One of the latest federal government publications released for “Official Use Only,” but widely available to the public, is a pamphlet issued by the Department of Homeland Security (DHS), “Identifying Homegrown Violent Extremists Before They Strike — An Information Needs Review.” If this is the best the billions of dollars spent by Homeland Security with its tens of thousands of employees can produce, then we’re all in trouble.
I understand that the Department produces far more detailed, technical and sophisticated documents than this silly pamphlet (at least I hope they do). But one has to ask, why waste any time, money or effort drafting and publishing a document that tells fellow law enforcement officers to be on the lookout for someone who is “advocating criminal or terrorist activity,” or who exhibits “new or increased advocacy of violence?” I mean, Duh, yeah, Dude, someone who “travel[s] overseas to attend violent extremist institutions or paramilitary training camps” just might be an indicator of “possible terrorist activity.” Do we need a government publication prepared by law enforcement for law enforcement, to tell us that? If we do, then like I say, we’re in real trouble.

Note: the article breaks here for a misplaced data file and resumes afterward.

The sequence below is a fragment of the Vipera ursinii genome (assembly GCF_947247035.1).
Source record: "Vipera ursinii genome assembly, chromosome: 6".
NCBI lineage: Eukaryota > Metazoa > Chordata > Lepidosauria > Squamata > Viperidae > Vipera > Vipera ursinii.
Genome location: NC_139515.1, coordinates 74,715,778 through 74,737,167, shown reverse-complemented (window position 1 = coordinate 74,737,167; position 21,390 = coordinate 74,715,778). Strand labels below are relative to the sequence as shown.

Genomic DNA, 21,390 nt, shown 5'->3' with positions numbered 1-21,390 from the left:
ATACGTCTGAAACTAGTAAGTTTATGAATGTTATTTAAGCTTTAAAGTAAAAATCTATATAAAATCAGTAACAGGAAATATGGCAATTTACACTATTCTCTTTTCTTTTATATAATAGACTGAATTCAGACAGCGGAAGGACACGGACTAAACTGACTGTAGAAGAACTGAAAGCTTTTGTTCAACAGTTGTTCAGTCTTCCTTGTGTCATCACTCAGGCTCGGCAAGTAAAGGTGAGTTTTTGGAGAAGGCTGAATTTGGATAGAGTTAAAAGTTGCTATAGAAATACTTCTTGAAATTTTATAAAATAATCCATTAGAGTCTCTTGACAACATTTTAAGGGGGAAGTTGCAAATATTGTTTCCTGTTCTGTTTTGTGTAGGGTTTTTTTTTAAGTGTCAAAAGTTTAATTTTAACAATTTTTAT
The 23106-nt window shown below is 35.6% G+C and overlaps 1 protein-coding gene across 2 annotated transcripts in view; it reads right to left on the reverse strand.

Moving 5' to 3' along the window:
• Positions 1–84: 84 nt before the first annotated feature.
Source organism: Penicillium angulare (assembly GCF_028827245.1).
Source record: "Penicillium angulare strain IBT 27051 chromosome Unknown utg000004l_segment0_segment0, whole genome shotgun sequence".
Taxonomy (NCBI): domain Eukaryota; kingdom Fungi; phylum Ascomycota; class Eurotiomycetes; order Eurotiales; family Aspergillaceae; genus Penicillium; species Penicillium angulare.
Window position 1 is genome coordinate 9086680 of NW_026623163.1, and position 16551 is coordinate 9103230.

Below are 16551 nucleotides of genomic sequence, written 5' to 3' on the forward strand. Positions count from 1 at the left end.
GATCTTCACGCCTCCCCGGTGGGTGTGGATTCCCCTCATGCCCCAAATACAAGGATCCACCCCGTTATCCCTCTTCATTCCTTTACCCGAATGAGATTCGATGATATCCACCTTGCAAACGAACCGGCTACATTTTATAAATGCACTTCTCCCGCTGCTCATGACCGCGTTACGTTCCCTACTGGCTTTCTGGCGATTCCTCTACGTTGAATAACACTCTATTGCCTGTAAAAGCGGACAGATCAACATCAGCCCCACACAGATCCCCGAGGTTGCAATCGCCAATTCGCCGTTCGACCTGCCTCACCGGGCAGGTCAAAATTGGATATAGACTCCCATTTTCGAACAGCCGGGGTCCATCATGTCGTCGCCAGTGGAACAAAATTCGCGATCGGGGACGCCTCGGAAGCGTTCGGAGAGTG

On the other hand, interspersed with these “indicators of possible terrorist activity” are other “indicators” for which readers of this pamphlet are advised to be on the lookout; activies that could apply just as easily to your next door neighbor who is a top official with the CIA, or to your Uncle Albert in Poughkeepsie whose most “terroristic” activity is chasing away neighborhood kids trampling his flower garden. A tourist asking for directions to the Washington Monument might be suspect according to this silly pamphlet, because they have expressed “interest in critical infrastructure locations and landmarks.”
What will those wild and crazy guys at Homeland Security think of next? Maybe having a five-year old kindergarten student travelling to Disneyland with his 70-year old grandmother for a Baptist convention, be forced to stand in a glass enclosure at the airport while a scanning device electronically strip searches them and transmits a naked image of their bodies to a bureaucrat sitting in a room somewhere else, before they are permitted to board an airliner? Wait a minute. Aren’t we already doing that?